KINGMAN – While Congress has approved record funding for Amtrak, management refuses to order state-of-the-art equipment that could improve the passenger train service and instead is intent on eliminating trains such as the Southwest Chief, an advocate for rail service said.
Tony Trifiletti, executive director of All Aboard Arizona, said Amtrak intends to truncate the Southwest Chief between La Junta, Colorado, and Albuquerque, New Mexico, and substitute it with chartered buses to operate 260 miles on the highway in lieu of the passenger train.
“We know most passengers, especially seniors and mobility-impaired persons, will not tolerate leaving two regional passenger trains to board a bus connecting station endpoints of La Junta and Albuquerque,” Trifiletti said in a recent letter to All Aboard Arizona members.
As a result, the Chief’s ridership and revenue numbers will plummet and the route will soon disappear entirely, Trifiletti said. He firmly believes other remaining passenger trains will be meet a similar fate.
He said Amtrak “wrongly” maintains that it cannot operate the Southwest Chief on the 196-mile segment between Trinidad, Colorado, and Lamy, New Mexico, because it does not have positive train control, or PTC.
The Federal Railroad Administration has exempted that requirement because the Southwest Chief is the only train operating on that line and it is protected by automatic train stop.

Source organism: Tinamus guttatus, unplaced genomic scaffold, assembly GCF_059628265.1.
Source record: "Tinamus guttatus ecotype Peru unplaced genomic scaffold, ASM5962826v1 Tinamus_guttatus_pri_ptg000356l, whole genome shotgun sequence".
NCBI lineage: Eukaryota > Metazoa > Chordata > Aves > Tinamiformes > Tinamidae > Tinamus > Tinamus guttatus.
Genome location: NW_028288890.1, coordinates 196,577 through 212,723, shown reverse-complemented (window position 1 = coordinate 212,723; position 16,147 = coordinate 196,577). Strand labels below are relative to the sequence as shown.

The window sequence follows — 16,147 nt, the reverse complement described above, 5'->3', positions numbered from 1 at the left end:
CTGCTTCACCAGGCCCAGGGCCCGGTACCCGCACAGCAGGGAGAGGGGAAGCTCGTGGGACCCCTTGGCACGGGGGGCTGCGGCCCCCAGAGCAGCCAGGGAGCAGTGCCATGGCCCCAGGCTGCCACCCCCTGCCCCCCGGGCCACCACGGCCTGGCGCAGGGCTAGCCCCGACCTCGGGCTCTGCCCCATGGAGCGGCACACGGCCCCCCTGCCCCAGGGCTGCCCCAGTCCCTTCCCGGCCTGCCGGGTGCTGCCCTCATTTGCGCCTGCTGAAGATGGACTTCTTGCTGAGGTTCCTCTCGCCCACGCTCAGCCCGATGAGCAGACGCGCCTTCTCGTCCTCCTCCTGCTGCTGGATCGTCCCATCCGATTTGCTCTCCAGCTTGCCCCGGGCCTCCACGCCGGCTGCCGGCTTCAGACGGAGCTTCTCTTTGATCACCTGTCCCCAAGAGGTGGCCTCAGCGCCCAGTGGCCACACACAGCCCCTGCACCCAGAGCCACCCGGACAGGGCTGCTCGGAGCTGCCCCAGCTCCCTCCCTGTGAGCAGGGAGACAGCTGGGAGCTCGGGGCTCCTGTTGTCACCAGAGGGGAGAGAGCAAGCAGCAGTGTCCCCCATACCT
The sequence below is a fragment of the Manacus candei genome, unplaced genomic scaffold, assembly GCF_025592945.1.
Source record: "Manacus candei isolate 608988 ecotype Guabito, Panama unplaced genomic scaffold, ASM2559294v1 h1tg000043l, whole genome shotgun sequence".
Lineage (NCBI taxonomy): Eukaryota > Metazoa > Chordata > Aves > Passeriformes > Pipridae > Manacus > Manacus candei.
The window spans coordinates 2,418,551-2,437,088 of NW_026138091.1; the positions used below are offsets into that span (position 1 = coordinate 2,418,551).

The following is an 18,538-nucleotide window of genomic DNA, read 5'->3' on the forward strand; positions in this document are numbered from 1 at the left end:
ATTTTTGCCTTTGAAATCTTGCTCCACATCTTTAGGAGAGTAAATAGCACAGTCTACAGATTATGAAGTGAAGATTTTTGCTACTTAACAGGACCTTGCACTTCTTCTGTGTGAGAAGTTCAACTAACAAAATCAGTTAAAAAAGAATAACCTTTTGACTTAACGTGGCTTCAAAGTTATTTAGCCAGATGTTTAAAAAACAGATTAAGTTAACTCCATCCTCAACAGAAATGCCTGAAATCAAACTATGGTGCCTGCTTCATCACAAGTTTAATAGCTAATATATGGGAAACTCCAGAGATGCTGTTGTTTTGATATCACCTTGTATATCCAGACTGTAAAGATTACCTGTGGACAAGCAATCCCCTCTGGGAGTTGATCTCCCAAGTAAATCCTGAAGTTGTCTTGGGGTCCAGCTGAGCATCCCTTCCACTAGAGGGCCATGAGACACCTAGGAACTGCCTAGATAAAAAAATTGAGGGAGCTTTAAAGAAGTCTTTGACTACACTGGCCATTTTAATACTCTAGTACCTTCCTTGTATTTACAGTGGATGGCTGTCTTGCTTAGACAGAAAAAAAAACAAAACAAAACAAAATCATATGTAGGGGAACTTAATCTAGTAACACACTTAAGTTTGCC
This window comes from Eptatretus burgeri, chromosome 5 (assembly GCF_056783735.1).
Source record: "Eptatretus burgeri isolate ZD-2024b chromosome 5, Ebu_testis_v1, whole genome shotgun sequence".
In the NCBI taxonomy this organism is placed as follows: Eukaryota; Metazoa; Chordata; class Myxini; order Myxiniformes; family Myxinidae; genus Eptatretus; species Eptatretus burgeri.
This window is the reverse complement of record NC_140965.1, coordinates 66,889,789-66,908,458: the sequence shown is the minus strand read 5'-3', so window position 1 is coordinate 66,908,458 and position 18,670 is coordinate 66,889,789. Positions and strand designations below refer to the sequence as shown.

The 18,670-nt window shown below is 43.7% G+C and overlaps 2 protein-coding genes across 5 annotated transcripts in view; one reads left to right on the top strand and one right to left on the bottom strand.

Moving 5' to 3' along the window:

Amtrak management informed Colfax County, New Mexico, that it will not honor a prior commitment of $3 million in spite of TIGER grants approved from on-route states, counties and communities.
Also, Burlington Northern Santa Fe has agreed to honor line improvement commitments and to maintain the track for passenger train routes for the next 20 years.
However, without the $3 million from Amtrak, other funding commitments will not be made, Tifiletti noted.
Southwest Chief runs daily from Chicago to Los Angeles with a stop in Kingman. It picks up westbound passengers at 11:46 p.m. and eastbound passengers at 1:28 a.m. at the historic train depot on Andy Devine Avenue.
Six U.S. senators and several congressional representatives from Kansas, Colorado and New Mexico met with Amtrak President Richard Anderson in June and urged him to honor the $3 million commitment to Colfax County. Their requests were rebuffed, Trifiletti said.
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